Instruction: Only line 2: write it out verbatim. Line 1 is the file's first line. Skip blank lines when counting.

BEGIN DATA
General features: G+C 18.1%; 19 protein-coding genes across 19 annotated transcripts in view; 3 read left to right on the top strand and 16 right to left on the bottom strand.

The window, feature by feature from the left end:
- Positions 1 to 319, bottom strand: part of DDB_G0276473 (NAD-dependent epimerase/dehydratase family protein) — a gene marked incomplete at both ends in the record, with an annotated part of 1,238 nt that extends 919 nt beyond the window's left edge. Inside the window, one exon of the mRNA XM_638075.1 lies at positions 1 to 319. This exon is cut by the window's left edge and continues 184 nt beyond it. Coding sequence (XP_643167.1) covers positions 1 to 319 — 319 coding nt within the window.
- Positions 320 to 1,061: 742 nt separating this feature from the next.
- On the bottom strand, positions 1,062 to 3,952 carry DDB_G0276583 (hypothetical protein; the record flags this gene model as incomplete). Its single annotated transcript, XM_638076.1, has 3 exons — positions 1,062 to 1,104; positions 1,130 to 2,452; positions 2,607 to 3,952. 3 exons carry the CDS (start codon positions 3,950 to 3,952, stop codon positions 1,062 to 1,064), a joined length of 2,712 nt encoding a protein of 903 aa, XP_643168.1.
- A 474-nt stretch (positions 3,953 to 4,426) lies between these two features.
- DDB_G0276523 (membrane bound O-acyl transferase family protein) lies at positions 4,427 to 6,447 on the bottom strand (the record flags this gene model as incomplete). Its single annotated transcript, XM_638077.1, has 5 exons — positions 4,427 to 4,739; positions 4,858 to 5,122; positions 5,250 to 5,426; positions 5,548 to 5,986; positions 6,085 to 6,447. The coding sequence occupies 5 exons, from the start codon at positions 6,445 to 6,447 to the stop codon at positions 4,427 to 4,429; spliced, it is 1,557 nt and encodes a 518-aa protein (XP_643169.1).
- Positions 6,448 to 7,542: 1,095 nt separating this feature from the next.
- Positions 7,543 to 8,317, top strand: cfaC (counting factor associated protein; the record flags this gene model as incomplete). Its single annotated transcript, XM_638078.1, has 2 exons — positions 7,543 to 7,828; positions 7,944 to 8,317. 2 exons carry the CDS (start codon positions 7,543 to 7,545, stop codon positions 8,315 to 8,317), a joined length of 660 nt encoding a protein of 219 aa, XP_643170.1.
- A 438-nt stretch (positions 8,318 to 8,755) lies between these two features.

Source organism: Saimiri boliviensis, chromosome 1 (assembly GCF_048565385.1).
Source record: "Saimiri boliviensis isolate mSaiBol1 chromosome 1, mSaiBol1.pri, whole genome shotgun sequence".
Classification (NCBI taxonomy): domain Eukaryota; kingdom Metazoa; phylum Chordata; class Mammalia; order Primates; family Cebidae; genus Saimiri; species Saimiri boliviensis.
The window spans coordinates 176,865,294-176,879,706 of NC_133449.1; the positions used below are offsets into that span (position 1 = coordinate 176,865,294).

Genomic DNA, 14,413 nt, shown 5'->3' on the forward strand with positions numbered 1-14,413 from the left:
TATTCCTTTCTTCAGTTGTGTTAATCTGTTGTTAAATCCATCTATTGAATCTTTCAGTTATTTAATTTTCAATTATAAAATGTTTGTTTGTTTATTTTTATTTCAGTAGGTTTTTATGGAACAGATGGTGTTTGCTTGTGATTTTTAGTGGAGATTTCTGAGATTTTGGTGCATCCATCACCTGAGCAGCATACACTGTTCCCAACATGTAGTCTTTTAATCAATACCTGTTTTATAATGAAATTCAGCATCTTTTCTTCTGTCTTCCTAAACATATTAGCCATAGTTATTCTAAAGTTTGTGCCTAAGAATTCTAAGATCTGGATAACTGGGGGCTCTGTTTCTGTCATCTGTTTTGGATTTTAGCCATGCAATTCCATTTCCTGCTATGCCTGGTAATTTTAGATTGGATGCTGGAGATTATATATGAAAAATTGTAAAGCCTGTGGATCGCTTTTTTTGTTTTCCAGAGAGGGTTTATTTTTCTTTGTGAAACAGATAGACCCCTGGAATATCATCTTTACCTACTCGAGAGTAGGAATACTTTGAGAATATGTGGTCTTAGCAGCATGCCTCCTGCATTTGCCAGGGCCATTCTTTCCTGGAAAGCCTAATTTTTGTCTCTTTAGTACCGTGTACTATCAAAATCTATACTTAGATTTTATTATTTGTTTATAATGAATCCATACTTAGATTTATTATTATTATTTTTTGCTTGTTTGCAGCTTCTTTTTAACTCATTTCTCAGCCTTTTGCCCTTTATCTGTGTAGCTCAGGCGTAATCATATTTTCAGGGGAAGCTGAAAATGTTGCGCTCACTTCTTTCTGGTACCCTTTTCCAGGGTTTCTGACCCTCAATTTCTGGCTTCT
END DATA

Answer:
The window, feature by feature from the left end: